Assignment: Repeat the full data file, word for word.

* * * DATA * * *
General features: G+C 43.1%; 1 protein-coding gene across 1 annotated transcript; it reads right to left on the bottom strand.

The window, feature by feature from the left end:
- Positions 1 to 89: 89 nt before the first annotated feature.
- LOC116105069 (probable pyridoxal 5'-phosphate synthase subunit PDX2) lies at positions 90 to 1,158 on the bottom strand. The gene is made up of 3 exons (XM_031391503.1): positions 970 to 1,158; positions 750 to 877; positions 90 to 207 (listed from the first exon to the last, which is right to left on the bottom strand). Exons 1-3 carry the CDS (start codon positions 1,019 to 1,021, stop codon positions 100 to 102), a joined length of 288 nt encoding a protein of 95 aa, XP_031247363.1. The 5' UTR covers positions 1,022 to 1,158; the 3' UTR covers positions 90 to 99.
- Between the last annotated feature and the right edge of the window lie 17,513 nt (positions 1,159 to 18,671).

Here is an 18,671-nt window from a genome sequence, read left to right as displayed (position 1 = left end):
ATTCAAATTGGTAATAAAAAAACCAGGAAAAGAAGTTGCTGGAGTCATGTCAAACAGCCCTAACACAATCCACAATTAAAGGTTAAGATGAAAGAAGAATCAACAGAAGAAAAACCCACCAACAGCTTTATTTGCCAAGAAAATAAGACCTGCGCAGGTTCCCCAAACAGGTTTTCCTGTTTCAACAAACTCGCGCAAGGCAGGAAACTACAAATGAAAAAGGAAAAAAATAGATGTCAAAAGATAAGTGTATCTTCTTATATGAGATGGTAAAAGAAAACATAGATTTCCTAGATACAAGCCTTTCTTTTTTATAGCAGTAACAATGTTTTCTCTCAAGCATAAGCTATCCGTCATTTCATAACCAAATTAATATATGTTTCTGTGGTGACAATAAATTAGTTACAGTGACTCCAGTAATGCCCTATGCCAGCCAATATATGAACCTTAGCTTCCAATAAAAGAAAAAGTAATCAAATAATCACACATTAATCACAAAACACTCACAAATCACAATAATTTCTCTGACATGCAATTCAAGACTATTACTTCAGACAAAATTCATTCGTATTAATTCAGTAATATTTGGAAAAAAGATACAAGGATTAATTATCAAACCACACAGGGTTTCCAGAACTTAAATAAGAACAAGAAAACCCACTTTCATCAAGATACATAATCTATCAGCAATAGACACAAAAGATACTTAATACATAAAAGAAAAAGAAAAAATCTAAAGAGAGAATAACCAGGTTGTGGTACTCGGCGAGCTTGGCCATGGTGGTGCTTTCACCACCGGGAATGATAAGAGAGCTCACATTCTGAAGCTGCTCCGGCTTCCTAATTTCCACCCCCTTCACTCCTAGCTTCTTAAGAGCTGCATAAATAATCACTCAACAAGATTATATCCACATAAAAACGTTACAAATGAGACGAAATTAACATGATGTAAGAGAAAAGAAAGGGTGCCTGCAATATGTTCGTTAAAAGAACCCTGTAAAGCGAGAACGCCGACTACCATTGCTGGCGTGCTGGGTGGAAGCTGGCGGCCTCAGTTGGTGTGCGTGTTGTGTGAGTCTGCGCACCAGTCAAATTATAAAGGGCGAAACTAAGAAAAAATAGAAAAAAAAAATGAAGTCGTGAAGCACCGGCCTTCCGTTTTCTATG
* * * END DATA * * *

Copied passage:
General features: G+C 43.1%; 1 protein-coding gene across 1 annotated transcript; it reads right to left on the bottom strand.

The window, feature by feature from the left end:
- Positions 1 to 89: 89 nt before the first annotated feature.
- LOC116105069 (probable pyridoxal 5'-phosphate synthase subunit PDX2) lies at positions 90 to 1,158 on the bottom strand. The gene is made up of 3 exons (XM_031391503.1): positions 970 to 1,158; positions 750 to 877; positions 90 to 207 (listed from the first exon to the last, which is right to left on the bottom strand). Exons 1-3 carry the CDS (start codon positions 1,019 to 1,021, stop codon positions 100 to 102), a joined length of 288 nt encoding a protein of 95 aa, XP_031247363.1. The 5' UTR covers positions 1,022 to 1,158; the 3' UTR covers positions 90 to 99.
- Between the last annotated feature and the right edge of the window lie 17,513 nt (positions 1,159 to 18,671).

Here is an 18,671-nt window from a genome sequence, read left to right as displayed (position 1 = left end):
ATTCAAATTGGTAATAAAAAAACCAGGAAAAGAAGTTGCTGGAGTCATGTCAAACAGCCCTAACACAATCCACAATTAAAGGTTAAGATGAAAGAAGAATCAACAGAAGAAAAACCCACCAACAGCTTTATTTGCCAAGAAAATAAGACCTGCGCAGGTTCCCCAAACAGGTTTTCCTGTTTCAACAAACTCGCGCAAGGCAGGAAACTACAAATGAAAAAGGAAAAAAATAGATGTCAAAAGATAAGTGTATCTTCTTATATGAGATGGTAAAAGAAAACATAGATTTCCTAGATACAAGCCTTTCTTTTTTATAGCAGTAACAATGTTTTCTCTCAAGCATAAGCTATCCGTCATTTCATAACCAAATTAATATATGTTTCTGTGGTGACAATAAATTAGTTACAGTGACTCCAGTAATGCCCTATGCCAGCCAATATATGAACCTTAGCTTCCAATAAAAGAAAAAGTAATCAAATAATCACACATTAATCACAAAACACTCACAAATCACAATAATTTCTCTGACATGCAATTCAAGACTATTACTTCAGACAAAATTCATTCGTATTAATTCAGTAATATTTGGAAAAAAGATACAAGGATTAATTATCAAACCACACAGGGTTTCCAGAACTTAAATAAGAACAAGAAAACCCACTTTCATCAAGATACATAATCTATCAGCAATAGACACAAAAGATACTTAATACATAAAAGAAAAAGAAAAAATCTAAAGAGAGAATAACCAGGTTGTGGTACTCGGCGAGCTTGGCCATGGTGGTGCTTTCACCACCGGGAATGATAAGAGAGCTCACATTCTGAAGCTGCTCCGGCTTCCTAATTTCCACCCCCTTCACTCCTAGCTTCTTAAGAGCTGCATAAATAATCACTCAACAAGATTATATCCACATAAAAACGTTACAAATGAGACGAAATTAACATGATGTAAGAGAAAAGAAAGGGTGCCTGCAATATGTTCGTTAAAAGAACCCTGTAAAGCGAGAACGCCGACTACCATTGCTGGCGTGCTGGGTGGAAGCTGGCGGCCTCAGTTGGTGTGCGTGTTGTGTGAGTCTGCGCACCAGTCAAATTATAAAGGGCGAAACTAAGAAAAAATAGAAAAAAAAAATGAAGTCGTGAAGCACCGGCCTTCCGTTTTCTATG